The probe Thess NASA has spotted two planets slightly larger than Earth orbiting a cold star. The system, named TOI-209it is found at 150 light years from uscould provide clues to the evolutionary process of super-Earths.
The study was conducted by the University of Liège and was published in Astronomy and Astrophysics. Tess’s goal is to track down, thanks to the transit method, exoplanets orbiting bright stars. To complete her task, Tess needs the support of the terrestrial telescopes, which allow to observe in detail the characteristics of the exoworlds.
Astronomers have discovered that the two planets, TOI-209 b And TOI-209 c, have resonant orbits and – at regular time intervals – always find themselves in the same configuration. This characteristic favors a strong gravitational interaction between the bodies, mutual attraction that delays, or sometimes accelerates, the passage in front of the star.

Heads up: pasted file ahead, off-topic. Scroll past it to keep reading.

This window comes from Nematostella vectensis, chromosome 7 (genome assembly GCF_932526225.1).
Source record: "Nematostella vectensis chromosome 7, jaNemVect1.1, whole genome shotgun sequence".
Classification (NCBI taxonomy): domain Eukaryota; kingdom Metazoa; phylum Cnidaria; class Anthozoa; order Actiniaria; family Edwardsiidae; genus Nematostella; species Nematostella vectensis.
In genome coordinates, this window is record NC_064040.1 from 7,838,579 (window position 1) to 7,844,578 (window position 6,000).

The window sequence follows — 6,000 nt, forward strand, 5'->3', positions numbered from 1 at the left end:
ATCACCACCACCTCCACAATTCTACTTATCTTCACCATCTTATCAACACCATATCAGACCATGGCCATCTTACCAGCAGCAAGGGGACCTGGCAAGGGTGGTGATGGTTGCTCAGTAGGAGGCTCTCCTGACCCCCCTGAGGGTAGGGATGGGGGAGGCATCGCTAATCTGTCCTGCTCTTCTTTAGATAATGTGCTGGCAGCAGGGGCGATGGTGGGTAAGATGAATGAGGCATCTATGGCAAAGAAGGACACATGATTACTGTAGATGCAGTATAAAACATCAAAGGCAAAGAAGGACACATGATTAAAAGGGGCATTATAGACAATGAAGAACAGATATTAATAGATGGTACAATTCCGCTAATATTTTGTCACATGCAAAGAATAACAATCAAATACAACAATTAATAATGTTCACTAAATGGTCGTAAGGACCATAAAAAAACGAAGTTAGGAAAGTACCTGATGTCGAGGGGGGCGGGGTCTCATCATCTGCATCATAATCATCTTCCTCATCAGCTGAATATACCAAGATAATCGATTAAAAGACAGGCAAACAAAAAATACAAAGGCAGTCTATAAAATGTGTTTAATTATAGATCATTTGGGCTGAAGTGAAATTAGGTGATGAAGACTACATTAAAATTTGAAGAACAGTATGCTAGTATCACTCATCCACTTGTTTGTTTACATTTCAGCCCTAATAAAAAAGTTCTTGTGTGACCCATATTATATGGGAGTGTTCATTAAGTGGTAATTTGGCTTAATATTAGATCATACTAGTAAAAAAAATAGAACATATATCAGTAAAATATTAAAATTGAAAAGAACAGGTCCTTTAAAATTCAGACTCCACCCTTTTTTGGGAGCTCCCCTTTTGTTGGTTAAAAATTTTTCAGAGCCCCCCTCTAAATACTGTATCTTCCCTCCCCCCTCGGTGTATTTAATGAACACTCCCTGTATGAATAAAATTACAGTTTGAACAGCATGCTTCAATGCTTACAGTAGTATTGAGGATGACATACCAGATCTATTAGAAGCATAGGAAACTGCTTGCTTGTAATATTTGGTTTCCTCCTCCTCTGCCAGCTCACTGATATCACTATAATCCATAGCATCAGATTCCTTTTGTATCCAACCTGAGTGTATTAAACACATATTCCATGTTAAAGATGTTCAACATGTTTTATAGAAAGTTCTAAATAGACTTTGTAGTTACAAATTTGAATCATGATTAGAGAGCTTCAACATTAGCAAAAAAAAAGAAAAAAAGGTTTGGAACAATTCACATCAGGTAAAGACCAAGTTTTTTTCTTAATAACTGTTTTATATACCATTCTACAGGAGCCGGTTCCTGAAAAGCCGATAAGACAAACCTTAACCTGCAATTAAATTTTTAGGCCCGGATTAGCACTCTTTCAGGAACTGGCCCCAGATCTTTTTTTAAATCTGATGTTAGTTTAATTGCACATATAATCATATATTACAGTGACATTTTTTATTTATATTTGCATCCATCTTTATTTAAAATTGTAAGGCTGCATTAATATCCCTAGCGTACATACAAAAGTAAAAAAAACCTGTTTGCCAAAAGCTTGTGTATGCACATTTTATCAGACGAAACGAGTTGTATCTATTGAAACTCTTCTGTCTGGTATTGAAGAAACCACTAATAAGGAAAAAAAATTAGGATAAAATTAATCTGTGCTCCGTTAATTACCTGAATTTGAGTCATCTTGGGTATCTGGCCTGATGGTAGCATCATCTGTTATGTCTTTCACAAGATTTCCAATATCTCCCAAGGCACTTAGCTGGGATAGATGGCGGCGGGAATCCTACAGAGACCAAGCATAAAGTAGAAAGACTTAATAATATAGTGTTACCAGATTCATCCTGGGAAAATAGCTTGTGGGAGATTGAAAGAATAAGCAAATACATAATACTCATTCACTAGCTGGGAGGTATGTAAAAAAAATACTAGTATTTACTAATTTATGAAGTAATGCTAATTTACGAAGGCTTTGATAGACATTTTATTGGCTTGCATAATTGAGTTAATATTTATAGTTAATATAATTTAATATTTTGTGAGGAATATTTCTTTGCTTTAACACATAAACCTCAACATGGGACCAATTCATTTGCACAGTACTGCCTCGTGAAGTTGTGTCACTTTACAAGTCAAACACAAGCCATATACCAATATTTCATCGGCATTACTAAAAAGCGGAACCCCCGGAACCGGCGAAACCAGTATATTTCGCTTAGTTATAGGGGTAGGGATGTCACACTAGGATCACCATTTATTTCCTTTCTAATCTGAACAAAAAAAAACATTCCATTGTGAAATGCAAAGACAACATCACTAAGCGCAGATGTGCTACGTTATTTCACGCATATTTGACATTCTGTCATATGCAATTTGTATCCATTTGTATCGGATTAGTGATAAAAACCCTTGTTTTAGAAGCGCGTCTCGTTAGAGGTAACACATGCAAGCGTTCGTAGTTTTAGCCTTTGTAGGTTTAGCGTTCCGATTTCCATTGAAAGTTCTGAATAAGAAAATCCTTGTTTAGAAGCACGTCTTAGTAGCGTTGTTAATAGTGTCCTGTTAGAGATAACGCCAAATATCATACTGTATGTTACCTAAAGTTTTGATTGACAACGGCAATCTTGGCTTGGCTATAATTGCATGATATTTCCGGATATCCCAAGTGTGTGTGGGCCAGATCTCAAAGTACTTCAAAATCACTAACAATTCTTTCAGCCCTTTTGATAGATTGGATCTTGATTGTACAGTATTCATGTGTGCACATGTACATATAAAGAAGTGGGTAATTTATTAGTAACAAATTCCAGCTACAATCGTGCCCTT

The researchers estimate that the radius of the planet b – closest to its star – is 1.2 times that of Earth. Its rocky composition and the presence of a thin atmosphere which protects it from the radiation of the celestial body make it very similar to our world.
The planet c instead it has a radius 1.9 times that of the Earth, a property that could place it in the category of “mini-Neptunes“, objects composed of a rocky and icy core surrounded by water-rich atmospheres, like Uranus and Neptune in our Solar System.
In the future, using more powerful telescopes and space observatories, we may be able to pinpoint the mass size of planets like these more clearly.
Top image: Artist’s impression of the TOI-209 system. Credits: Lionel J. Garcia / ULiège